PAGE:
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StoryTelling without Dialogue

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To say what something means to say how it is related or connected to something else. To ask the meaning of an event is to ask how it contributed to the story in which it occured.

 

 

Distinguishing between two different modes of storytelling: non-verbal and dialogue-based.

 

 

For many writers it's very easy to slip into too much talking. Any time you can have something happen with very little dialogue all the better.

 

Also try to remember that a spec script is nothing like a novel. If there's any description of smell and ambiance it's a couple of quick sentences and then only if it's critical to understand what's going on.

 

Don't spend a five-line paragraph describing the knick-knacks on the shelves in the den. Don't mention the knick-knacks period unless there's a great reason like a secret formula is hidden inside one.

A spec script is a very lean animal that is all about visual action. Even in a character driven romantic script a character can reveal himself with action and not words. 

 

 

Example: Imagine a husband who climbs out of the bed, goes and sleeps on the sofa in the living room when his wife pulls the blanket off of him as she turns her back. 


 

That tells us a lot about the guy, right? 

 

 

Let's see what we know.... He'd rather avoid the confrontation by just leaving the room. Why?  Well, we don't know yet, but we'd like to. How can we find out more?  What if when he went in the other room, he also took two alarm clocks? Then, besides setting both of these for 4:00 A.M. he also set his watch too. Now, we know that he has to get up tomorrow morning really early.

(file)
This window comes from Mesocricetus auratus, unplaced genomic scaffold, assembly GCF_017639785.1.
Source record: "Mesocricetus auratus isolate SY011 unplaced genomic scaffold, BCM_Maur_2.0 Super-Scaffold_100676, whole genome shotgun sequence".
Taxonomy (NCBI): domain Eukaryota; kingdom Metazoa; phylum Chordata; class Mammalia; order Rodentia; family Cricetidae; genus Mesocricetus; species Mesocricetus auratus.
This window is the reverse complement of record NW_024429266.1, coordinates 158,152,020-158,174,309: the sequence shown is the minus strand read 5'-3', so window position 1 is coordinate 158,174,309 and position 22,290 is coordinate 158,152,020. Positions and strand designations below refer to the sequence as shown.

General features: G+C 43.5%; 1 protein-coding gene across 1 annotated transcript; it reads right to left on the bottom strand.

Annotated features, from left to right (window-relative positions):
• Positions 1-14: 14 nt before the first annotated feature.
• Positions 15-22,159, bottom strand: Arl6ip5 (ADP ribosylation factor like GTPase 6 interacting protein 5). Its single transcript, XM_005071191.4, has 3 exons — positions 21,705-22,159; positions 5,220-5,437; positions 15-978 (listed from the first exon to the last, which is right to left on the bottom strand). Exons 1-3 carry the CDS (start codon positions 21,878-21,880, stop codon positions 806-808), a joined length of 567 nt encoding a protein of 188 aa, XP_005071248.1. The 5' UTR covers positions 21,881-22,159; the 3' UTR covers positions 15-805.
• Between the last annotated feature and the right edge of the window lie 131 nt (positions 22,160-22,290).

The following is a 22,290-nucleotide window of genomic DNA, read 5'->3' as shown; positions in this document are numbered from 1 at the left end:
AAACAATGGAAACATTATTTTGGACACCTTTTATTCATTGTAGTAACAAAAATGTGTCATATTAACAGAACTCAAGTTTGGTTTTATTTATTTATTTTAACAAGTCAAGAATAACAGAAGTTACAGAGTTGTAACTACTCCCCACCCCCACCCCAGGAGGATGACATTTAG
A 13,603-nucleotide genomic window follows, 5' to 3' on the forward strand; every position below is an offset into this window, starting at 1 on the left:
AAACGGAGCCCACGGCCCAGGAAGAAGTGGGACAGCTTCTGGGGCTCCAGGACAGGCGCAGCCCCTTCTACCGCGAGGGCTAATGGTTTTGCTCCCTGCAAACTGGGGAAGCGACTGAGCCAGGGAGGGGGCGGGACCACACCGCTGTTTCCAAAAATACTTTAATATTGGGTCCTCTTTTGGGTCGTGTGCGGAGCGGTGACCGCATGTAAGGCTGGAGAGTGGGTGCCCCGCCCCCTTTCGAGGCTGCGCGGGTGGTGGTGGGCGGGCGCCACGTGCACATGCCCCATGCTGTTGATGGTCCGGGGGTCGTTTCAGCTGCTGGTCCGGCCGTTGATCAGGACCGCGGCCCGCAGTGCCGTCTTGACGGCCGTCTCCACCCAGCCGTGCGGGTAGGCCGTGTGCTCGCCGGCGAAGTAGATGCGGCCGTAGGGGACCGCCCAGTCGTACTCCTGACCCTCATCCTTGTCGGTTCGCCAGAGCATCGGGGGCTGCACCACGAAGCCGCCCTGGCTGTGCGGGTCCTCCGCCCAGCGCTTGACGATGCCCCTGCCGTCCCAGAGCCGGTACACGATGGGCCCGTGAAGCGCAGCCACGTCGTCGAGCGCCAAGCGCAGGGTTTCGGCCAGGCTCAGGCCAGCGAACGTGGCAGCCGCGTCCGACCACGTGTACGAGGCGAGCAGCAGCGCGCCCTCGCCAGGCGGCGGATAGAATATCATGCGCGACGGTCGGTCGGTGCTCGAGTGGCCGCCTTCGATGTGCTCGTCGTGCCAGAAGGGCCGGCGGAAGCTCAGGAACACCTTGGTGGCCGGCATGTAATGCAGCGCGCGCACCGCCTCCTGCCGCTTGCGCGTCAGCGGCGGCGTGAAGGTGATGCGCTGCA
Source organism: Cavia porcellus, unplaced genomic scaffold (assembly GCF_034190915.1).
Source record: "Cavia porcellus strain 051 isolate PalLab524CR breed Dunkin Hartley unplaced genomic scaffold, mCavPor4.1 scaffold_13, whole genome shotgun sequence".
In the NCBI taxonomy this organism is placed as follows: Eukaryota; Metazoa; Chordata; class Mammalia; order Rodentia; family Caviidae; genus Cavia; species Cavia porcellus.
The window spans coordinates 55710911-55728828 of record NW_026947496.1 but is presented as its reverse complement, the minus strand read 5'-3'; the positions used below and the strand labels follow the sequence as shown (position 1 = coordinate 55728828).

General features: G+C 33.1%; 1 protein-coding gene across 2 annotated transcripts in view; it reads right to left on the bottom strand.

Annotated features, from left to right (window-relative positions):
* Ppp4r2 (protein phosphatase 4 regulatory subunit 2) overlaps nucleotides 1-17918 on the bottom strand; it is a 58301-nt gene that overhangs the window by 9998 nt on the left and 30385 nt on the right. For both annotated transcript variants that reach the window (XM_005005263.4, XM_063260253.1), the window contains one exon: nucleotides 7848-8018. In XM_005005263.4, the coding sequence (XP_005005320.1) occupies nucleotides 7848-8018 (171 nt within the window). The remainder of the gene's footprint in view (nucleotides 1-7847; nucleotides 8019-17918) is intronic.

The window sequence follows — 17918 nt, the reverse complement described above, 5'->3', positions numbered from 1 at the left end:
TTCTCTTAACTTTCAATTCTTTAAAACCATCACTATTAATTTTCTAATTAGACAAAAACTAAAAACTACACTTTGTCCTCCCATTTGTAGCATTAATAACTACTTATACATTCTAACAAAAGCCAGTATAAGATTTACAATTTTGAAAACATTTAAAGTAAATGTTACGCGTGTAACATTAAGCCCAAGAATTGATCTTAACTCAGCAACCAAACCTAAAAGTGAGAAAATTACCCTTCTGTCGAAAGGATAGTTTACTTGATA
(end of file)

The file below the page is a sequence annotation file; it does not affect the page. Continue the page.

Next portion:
Now, back to the wife. If we see her smiling ear to ear as she hears her poor husband out in the living room we know some more about her. How about if in the middle of the night, she slips out of bed, sneaks into the living room, unplugs all the alarm clocks and drops the watch in the fish tank? We have a pretty good idea what kind of person she is despite her not uttering a word.


 


If you want a good writing exercise try and write a ten-page story without any dialogue. Always strive to make your scripts as visual as possible and avoid the "talking head" label.

 

 

** If you don't think that development people won't label your script "a talking head" script that should be a play faster than you can say "New York minute", then you're in a dream world because that's one of the first things they're looking for to take you out of the running.

 

 

Once you've written your ten pages without dialogue go back in and place a few bits of strategic dialogue. You’ll be surprised if you didn't then find yourself with very strong 11 or 12 pages.


 

 

 


Here's 11 example scenes withou dialogue:

 

 

#1 - The Texas Chainsaw Massacre (1974)

Written by Tobe Hooper and Kin Henkel
Directed by Tobe Hooper
Starring Marilyn Burns, Gunnar Hanson